A Hill of Beans

So now that it’s over, I can admit that I’ve been living without a coffee grinder for some time. I had one model that broke enough times that I stopped replacing it, and then someone gave me one that wasn’t a milling model and I imagine I don’t have to spell this out explicitly, but I didn’t use it much. Basically, I just asked people to grind it for me at the shop.

Of course, over time that becomes a bit inflexible, and you get the inevitable feeling that some regulatory body is getting ready to kick you out of Portland for violating the sanctity of coffee culture. Also, places get crowded around here, and sometimes you don’t want to wait around for the grinding process. You just want to grab the bag and get home and fortify yourself for the day ahead.

Consequently, I decided recently to correct my condition. Unfortunately, burr grinders have grown substantially while I was away, and seem to all be kind of hideous. Look, I know that image isn’t everything, but nobody is going to think “A bit like Michael Caine, really” about your morning routine when you’ve got this monstrosity thundering away on your kitchen counter.

Luckily I was able to find a charming Japanese hand-powered model which saves me from the twin humiliations of shattered beans and giant clunky appliances. Thank goodness some people are still concerned with ameliorating the brutality of the morning.

Catching Up

Feeling overwhelmed by how many events have occurred of late, I have composed some haiku to keep things simple.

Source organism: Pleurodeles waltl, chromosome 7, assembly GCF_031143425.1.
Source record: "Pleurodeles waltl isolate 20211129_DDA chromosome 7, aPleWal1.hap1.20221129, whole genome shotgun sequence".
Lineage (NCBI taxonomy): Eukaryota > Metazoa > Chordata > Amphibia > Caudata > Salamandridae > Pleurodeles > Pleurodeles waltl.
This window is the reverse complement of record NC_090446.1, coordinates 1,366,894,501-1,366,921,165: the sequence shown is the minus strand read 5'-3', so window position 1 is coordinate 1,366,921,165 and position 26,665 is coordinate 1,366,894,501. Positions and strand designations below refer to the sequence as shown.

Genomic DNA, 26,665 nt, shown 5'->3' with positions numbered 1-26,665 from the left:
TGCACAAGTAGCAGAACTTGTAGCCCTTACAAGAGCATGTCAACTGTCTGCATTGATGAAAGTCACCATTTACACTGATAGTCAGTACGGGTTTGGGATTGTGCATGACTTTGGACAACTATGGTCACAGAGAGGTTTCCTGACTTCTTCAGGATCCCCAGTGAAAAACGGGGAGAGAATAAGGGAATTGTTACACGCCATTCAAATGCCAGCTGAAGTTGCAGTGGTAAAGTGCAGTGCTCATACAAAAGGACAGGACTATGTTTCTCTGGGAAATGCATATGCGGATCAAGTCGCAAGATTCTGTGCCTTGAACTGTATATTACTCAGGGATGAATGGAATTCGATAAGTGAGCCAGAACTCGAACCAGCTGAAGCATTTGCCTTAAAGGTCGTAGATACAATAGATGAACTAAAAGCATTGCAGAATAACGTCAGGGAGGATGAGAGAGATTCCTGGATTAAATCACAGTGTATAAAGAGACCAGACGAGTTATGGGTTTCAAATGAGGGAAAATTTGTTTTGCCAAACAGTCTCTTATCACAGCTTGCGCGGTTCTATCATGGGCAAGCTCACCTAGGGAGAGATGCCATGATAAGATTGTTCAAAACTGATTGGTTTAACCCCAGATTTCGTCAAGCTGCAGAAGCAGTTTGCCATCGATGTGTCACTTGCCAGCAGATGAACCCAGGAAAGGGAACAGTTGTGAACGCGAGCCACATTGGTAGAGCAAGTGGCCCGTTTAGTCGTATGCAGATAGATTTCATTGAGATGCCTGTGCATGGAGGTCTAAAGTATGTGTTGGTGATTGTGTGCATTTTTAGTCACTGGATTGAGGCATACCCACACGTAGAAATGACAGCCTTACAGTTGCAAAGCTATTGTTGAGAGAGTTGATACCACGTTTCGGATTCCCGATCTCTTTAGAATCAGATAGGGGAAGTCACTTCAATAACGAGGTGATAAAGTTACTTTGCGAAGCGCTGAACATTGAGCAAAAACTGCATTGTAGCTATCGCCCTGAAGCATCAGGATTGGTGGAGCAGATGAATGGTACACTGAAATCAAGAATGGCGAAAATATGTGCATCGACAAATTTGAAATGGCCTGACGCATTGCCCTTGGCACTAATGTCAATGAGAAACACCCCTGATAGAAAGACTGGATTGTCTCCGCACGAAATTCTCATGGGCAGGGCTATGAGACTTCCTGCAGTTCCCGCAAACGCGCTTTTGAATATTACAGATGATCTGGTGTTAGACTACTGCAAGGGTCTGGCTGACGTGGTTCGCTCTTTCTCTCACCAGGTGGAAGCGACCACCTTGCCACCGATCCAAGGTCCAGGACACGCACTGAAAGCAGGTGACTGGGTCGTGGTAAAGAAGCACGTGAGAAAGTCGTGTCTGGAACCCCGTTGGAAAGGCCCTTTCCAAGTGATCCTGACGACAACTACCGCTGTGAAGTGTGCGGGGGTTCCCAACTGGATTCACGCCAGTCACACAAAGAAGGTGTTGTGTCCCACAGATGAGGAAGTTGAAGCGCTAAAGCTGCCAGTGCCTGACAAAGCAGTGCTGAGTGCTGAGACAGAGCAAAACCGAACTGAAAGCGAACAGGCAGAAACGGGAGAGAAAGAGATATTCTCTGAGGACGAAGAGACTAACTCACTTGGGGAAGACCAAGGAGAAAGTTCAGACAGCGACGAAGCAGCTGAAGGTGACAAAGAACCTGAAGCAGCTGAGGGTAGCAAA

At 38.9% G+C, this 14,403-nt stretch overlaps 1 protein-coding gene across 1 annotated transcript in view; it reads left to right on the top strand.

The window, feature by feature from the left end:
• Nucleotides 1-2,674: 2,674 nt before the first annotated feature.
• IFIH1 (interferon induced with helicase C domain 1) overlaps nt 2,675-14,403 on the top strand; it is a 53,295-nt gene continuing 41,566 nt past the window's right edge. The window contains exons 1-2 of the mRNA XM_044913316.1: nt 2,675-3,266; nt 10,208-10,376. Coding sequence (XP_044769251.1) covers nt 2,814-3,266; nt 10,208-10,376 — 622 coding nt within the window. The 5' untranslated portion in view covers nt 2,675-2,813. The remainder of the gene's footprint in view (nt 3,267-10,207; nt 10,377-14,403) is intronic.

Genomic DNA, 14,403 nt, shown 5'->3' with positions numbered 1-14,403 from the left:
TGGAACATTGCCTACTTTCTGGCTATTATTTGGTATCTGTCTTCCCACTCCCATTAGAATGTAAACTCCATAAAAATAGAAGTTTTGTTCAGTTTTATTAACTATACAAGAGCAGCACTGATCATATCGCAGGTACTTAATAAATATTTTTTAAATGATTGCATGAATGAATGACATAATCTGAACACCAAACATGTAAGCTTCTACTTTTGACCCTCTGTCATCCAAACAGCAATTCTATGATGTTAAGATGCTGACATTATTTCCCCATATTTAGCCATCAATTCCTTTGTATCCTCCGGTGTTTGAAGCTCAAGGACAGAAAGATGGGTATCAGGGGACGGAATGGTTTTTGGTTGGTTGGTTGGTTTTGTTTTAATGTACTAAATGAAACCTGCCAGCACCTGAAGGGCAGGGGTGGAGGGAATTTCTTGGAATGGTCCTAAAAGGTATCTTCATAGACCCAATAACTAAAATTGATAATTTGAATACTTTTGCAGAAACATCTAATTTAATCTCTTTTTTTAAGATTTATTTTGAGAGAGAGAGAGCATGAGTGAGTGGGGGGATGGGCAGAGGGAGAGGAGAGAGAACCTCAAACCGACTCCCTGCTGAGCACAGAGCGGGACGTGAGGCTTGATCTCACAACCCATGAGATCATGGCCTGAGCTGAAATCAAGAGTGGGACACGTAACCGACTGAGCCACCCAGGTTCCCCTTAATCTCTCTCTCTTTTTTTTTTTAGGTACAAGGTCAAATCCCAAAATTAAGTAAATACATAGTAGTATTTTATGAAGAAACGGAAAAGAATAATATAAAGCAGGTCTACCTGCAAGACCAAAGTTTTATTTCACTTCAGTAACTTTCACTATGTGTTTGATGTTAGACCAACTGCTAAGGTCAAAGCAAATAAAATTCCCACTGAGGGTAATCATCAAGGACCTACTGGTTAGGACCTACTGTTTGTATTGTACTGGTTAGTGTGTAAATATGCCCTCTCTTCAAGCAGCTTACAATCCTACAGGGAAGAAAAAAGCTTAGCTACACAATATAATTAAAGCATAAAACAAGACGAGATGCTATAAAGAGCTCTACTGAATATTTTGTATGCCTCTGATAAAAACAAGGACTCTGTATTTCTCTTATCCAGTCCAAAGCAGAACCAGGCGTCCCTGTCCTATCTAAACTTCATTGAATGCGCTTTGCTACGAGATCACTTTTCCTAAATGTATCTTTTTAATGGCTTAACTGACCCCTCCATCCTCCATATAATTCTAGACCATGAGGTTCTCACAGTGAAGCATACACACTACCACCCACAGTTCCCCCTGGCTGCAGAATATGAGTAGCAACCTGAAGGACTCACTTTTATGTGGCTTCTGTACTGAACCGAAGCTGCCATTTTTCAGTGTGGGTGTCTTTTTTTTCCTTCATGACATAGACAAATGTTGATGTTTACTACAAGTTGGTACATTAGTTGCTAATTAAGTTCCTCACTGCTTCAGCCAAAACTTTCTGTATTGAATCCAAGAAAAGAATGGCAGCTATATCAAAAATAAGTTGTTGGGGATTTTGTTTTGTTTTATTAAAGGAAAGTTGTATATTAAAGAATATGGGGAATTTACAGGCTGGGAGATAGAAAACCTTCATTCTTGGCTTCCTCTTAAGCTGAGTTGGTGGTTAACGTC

Whoa! School done ’til fall.
I won teacher of the year:
Just look at my pen–

Some people are truly pros.
Robyn, I salute you.

Nuptial trip to coast:
Performed my sister’s wedding.
Also, first mudslide.

Remarkable heat.
Took Dutch friends to see roses.
Look at where we live!

Miserable floor!
And a miserable me.
In the end, I won.

Before the Dawn

So it’s almost certainly the case that the general scene inside the house is worse than it has ever been. We have dismantled the cabinets around the Flair enough to be pretty sure that we know how we are going to pull it out, but that is as far as we have gotten.

We started by moving a bunch of stuff around, and picking various exotic but under-used items for disposal (which was a pungent and colorful experience). This left Yoshi some room to be unbelievably adorable.


It also exposed the stove’s truly magnificent outlet. If you can’t tell from the image, it’s made out of ceramic


We spent a lot of time trying to figure out if and where the stove was attached.